|Date||October 1, 2004|
She was 19, beautiful and intelligent, about to start her training as a medical assistant. The world was her oyster. That is, until she woke up paralysed from the waist down by transverse myelitis, a rare disease in which the body destroys part of the spinal cord. Overnight she became bedridden, unable to control her urine or stool. Her supportive family took her to local doctors, then to Kathmandu, and finally to Indian hospitals, but as the weeks went by with no improvement they began to take her to witch doctors and other local healers. Finally they gave up, and Manju was brought home. She had given up hope of walking, but was determined to get around as best she could, hanging onto furniture and walls to at least make it around her house. After a year and a half of this existence, she was brought to Pokhara to consult a Buddhist healer. By this point she was quite depressed, and had given up hopes of walking, marriage or work. She was staying near one of our nurses and thus heard of the existence of the hospital. Soon after she came we could see her stubborn determination to ‘get back on her feet’, both figuratively and literally. She has worked hard on using what muscles were left her by the disease, and has learned quickly how to best use them. With foot splints and crutches she began walking around the hospital, refusing help when she fell down; she has also learned to control her bowel and bladder. While here she heard about Jesus, and has made him Lord of her life. She now wonders, ‘Was it God who brought me here to this hospital?’ We look forward to what she – and God – will make of her life. We have arranged for her to get into a course to learn office skills, and it is such a pleasure to meet her from time to time, growing spiritually and developing as a person.
Integral mission Which change in her life was more important? The physical one, of us teaching her to walk again? The social one, of enabling one who is completely dependent on her family to become self-supporting? Or the spiritual transformation, of her finding the peace, joy and eternal security found only in Jesus Christ? We would say wholeheartedly that all are important for her as an individual loved by God. To focus on one area only to the exclusion of others would leave her as less than a whole person. Focusing on only her spiritual need without attention to her physical and social need would leave her with belief but still in a desperate situation. Neglecting the spiritual by focusing on only the physical and social rehabilitation would leave her as a monument to man’s, or our, greatness, without acknowledging the One who creates and heals. Integral mission is all about effecting total transformation in people’s lives, the kind of radical change Jesus and his followers brought about in the New Testament. We read of Jesus saying not just, ‘Be healed’, but also, ‘Your sins are forgiven’, with both aspects brought together in the simple statement, ‘Your faith has made you well’. Integral mission means loving the whole person and wanting to see God’s transforming and healing power working in all parts of people’s lives. It is a love that desperately shares a person’s desire to walk again, to work again, to be free of drug addiction, and at one and the same time wants to see that same person be transformed into a child of God with a hope not just for their future on earth, but for their eternal future as well.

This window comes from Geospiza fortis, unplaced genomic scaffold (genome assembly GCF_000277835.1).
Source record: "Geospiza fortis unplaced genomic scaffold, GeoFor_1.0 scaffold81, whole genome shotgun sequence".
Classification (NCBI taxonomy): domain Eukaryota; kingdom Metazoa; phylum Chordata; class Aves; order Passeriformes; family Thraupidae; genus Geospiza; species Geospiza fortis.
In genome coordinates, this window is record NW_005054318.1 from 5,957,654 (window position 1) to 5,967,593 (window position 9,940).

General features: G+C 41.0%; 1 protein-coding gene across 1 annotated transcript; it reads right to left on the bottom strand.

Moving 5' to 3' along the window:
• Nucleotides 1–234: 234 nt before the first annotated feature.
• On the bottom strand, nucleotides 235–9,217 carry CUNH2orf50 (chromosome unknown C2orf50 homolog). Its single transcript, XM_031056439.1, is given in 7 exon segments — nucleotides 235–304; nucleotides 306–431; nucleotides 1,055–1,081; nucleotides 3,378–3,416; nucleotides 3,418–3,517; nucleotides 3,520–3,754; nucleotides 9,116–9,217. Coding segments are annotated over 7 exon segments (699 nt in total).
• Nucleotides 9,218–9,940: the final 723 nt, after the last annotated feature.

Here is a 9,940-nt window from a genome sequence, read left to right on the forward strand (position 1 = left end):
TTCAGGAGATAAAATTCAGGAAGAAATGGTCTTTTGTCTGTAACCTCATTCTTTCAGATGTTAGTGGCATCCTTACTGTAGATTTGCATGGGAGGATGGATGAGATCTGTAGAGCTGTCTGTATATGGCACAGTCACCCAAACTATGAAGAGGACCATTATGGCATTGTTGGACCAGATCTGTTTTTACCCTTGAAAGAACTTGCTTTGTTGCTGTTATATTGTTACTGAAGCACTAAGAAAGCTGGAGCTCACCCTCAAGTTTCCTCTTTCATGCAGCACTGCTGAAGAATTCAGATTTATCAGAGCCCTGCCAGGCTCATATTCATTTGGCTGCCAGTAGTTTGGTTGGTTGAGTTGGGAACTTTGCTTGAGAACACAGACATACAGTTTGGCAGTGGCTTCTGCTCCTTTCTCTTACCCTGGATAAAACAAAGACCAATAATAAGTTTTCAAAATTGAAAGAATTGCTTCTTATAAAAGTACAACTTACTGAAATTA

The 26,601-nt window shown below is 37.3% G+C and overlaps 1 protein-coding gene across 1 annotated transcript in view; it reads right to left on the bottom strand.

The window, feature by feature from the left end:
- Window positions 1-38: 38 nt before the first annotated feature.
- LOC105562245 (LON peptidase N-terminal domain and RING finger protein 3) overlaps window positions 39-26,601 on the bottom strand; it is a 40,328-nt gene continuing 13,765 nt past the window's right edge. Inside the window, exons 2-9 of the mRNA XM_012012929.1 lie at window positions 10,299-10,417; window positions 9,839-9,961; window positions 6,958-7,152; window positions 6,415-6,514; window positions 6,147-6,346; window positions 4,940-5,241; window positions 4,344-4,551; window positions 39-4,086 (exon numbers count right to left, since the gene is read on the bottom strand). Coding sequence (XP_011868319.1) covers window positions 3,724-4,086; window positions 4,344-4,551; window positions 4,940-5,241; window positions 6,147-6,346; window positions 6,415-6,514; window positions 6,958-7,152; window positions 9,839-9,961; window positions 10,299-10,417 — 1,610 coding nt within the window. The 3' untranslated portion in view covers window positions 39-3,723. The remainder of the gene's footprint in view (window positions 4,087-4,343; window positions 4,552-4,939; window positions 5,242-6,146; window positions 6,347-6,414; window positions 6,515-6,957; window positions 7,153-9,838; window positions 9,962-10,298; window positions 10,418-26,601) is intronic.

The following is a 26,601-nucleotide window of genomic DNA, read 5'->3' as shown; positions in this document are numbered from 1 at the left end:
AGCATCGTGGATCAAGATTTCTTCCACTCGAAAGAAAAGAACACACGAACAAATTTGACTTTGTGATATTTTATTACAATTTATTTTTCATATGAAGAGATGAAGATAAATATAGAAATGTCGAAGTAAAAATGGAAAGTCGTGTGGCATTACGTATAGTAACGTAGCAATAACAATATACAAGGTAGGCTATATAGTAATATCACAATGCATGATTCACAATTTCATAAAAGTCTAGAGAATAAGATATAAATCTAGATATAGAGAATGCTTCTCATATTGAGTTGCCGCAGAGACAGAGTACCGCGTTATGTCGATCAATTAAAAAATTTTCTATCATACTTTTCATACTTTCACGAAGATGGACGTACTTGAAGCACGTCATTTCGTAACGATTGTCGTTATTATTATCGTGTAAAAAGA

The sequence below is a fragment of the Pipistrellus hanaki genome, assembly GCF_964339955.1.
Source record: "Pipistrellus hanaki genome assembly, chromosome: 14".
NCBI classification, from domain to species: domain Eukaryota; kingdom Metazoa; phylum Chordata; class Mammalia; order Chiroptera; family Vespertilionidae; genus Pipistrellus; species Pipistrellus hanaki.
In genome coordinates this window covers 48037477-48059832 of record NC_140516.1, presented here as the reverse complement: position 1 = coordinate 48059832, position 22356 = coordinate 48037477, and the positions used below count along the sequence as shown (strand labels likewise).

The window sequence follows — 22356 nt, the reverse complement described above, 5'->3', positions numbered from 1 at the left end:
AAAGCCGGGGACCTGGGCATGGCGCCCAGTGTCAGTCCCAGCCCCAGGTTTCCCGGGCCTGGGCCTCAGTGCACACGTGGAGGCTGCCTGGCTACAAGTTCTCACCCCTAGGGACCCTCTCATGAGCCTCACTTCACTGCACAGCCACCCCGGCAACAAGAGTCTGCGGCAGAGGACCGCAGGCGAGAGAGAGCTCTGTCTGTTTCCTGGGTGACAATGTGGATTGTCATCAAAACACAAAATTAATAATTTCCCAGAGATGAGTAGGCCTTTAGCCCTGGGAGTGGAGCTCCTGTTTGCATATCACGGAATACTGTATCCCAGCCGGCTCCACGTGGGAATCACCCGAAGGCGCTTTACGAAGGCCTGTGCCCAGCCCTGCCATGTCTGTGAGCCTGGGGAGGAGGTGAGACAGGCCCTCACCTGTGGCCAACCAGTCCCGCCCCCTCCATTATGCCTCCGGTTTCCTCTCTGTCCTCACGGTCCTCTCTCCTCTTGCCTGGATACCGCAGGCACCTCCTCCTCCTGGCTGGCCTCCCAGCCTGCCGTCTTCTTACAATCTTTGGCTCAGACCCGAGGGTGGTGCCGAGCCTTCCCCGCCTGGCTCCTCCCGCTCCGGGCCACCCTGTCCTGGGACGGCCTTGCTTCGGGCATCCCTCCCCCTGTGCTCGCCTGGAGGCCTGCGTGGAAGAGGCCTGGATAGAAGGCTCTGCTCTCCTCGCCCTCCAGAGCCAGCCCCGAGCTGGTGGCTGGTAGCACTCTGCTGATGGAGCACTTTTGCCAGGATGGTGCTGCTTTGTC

Contrasting ways of working ‘Holistic mission’ is a term often used for this. While it is a good term, it has come to be associated with development work done by, or even just paid for by, Christians. When one looks around the world at what is done under the name ‘holistic mission’, one often finds simply ‘good work, being done by good people’, in which it is hard to find the aroma of the living God at work. At times, this kind of ‘mission’ is indistinguishable from that done by secular aid agencies. Is this really the church’s mandate? The Bible is very clear on this: people without Christ are lost. To neglect telling of the great news of God’s saving grace falls far short of the biblical mandate.